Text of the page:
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Beloved Watertown Produce Market Closes After A Century Of Bringing People Together

ARI SHAPIRO, HOST:

Russo's, a produce market in Watertown, Mass., for more than 100 years, is closing this fall, and that means shoppers are about to lose a favorite store and a dear and trusted friend.

SHERYL JULIAN: The town's bereft.

MARY LOUISE KELLY, HOST:

Sheryl Julian is a former Boston Globe food editor. She has been shopping at Russo's since the late '70's, when the store was a tiny little farm stand. As Russo's grew, it became known for its wide array of extraordinary, affordable produce, an expansive garden center full of flowers in the spring and Christmas trees in the winter. And then, there's the ever-present classical music.

JULIAN: If you felt bad when you went into Russo's you came out feeling great.

SHAPIRO: On an average day, the store is filled with families and longtime customers, standing shoulder to shoulder, swapping stories and recipes as they wait to peruse a shelf. And in the middle of it all, smiling and greeting everyone by name, is that friend we mentioned, Tony Russo. He's been a fixture at the store started by his grandfather for nearly 70 years. And the store is closing because Tony Russo is retiring.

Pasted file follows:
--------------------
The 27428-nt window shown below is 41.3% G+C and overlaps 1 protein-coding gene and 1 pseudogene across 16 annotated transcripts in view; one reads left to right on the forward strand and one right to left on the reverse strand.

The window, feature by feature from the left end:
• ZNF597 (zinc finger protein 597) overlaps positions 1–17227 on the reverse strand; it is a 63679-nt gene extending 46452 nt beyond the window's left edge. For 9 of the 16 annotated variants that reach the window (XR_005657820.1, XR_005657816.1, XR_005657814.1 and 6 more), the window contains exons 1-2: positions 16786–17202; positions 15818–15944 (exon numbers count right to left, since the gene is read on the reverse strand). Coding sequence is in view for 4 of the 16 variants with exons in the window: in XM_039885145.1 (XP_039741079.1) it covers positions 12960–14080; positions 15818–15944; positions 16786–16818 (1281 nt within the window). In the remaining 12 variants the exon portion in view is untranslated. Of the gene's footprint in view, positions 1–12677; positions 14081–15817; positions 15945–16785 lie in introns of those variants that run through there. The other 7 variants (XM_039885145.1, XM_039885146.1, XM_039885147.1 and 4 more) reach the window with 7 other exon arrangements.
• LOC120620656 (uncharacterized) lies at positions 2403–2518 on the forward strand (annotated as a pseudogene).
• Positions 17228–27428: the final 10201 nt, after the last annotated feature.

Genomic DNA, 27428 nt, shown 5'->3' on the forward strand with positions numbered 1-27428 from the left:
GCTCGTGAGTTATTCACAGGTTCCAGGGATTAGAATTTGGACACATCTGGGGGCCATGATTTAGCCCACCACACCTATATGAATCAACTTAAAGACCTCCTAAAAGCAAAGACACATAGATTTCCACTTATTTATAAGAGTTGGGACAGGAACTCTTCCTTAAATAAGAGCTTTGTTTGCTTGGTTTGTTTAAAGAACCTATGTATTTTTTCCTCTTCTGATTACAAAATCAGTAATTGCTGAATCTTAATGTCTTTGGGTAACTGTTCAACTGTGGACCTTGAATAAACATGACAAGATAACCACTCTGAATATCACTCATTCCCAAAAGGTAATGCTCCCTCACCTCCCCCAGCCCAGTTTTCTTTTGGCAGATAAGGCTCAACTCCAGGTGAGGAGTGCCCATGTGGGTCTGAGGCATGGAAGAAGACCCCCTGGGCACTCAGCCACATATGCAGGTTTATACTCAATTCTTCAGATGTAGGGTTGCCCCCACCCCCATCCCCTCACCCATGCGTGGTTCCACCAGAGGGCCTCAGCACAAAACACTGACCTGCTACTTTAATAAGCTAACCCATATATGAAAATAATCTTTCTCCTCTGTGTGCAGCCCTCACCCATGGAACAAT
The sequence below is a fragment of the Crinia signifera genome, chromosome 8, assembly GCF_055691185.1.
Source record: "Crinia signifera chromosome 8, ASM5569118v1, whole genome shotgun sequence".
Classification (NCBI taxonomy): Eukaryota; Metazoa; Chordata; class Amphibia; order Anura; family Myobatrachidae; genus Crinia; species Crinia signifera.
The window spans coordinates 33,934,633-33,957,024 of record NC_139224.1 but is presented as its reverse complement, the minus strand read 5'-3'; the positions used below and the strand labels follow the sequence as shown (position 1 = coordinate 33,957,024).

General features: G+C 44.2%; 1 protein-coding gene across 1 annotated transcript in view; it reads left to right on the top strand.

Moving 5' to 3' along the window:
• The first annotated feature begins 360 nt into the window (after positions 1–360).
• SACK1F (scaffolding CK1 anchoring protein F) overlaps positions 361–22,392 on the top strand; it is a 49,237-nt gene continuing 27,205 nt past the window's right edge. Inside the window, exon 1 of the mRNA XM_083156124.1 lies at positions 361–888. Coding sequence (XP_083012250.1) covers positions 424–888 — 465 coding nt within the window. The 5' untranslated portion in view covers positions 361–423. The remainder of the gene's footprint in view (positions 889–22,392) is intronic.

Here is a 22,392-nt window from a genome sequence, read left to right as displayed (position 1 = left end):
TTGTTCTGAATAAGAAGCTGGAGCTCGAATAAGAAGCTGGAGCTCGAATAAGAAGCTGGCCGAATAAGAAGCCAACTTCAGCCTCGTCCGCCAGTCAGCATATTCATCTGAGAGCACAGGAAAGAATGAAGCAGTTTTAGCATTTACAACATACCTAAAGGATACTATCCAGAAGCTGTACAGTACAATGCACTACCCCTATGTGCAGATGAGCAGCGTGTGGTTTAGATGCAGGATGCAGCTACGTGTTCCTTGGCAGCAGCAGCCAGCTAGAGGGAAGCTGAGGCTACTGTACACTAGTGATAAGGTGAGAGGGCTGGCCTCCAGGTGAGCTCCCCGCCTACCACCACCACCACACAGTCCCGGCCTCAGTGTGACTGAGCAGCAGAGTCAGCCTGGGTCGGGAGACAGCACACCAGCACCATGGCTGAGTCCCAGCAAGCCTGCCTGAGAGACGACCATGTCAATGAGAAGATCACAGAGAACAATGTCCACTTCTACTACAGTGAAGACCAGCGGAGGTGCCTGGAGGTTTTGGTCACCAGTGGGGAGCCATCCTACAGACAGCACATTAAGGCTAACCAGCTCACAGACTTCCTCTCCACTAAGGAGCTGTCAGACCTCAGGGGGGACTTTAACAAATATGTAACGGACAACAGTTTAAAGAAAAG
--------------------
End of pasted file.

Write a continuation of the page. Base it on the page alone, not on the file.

JULIAN: I think that the outpouring from the community of love and devotion and real sadness is probably a bit of a surprise to him. He probably had no idea what he had actually created in the store beyond beautiful fruits and vegetables.

KELLY: Tony Russo's customers are going to miss things like Tony's tips, short videos he started making during the pandemic, highlighting the stories behind the vast array of food and plants.

(SOUNDBITE OF ARCHIVED RECORDING)

TONY RUSSO: You know, we understand there's no bucatini in the United States.

UNIDENTIFIED PERSON: (Laughter).

RUSSO: However, we have plenty.

These are old-fashioned grown mushrooms from China. We get them in every week.

The cider comes from the Lord (ph) family, and we've been buying apples and cider from the Lord family since the 1940s.

SHAPIRO: Tony's customers will no doubt miss him, but they'll be happy to see him getting some well-deserved rest. His days typically last from 3:30 a.m. to 8:00 p.m.

JULIAN: I know he's not going to slow down because he has an enormous amount of energy and curiosity.

KELLY: In fact, Tony still has a long to-do list. He told his daughter on her podcast last October that if he ever did retire, he would like to buy a nice Ferrari, go to Italy, learn to speak Italian and cross the Atlantic in a sailboat. Bon voyage, Mr. Russo. Transcript provided by NPR, Copyright NPR.

Courtney Dorning has been a Senior Editor for NPR's All Things Considered since November 2018. In that role, she's the lead editor for the daily show. Dorning is responsible for newsmaker interviews, lead news segments and the small, quirky features that are a hallmark of the network's flagship afternoon magazine program.
Elena Burnett

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